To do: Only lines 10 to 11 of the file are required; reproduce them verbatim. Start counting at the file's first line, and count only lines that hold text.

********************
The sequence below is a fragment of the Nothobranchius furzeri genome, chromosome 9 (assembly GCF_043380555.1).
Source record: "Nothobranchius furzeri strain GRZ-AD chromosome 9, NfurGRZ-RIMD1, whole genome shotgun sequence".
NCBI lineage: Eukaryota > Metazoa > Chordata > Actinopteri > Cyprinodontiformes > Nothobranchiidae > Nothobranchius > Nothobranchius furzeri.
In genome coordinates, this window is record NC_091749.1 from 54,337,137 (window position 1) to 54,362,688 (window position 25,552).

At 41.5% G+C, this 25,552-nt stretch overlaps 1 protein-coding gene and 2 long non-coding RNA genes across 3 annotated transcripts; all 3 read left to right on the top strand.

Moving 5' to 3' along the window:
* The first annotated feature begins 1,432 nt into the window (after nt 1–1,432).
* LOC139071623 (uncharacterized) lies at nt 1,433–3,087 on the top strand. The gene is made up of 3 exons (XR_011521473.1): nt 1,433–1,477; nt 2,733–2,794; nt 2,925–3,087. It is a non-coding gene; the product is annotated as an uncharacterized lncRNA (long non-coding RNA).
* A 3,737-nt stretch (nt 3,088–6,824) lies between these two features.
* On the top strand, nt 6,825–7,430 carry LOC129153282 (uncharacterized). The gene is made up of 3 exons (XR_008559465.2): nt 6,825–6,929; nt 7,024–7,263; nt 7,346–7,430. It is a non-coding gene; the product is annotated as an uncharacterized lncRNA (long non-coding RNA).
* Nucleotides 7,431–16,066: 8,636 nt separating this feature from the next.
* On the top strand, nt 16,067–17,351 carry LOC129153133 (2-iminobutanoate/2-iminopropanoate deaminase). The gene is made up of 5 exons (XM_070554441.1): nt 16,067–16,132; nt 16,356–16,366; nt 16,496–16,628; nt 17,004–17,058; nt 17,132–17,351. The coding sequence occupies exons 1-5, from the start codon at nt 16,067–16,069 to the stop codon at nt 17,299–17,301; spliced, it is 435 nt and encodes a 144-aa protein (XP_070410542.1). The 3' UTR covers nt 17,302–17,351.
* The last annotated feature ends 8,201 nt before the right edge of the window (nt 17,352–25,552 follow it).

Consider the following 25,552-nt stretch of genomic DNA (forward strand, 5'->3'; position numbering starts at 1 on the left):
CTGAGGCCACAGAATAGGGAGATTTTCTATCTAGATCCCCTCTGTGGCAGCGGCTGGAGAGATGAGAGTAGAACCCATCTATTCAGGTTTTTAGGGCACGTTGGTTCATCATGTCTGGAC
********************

* On the top strand, nt 6,825–7,430 carry LOC129153282 (uncharacterized). The gene is made up of 3 exons (XR_008559465.2): nt 6,825–6,929; nt 7,024–7,263; nt 7,346–7,430. It is a non-coding gene; the product is annotated as an uncharacterized lncRNA (long non-coding RNA).
* Nucleotides 7,431–16,066: 8,636 nt separating this feature from the next.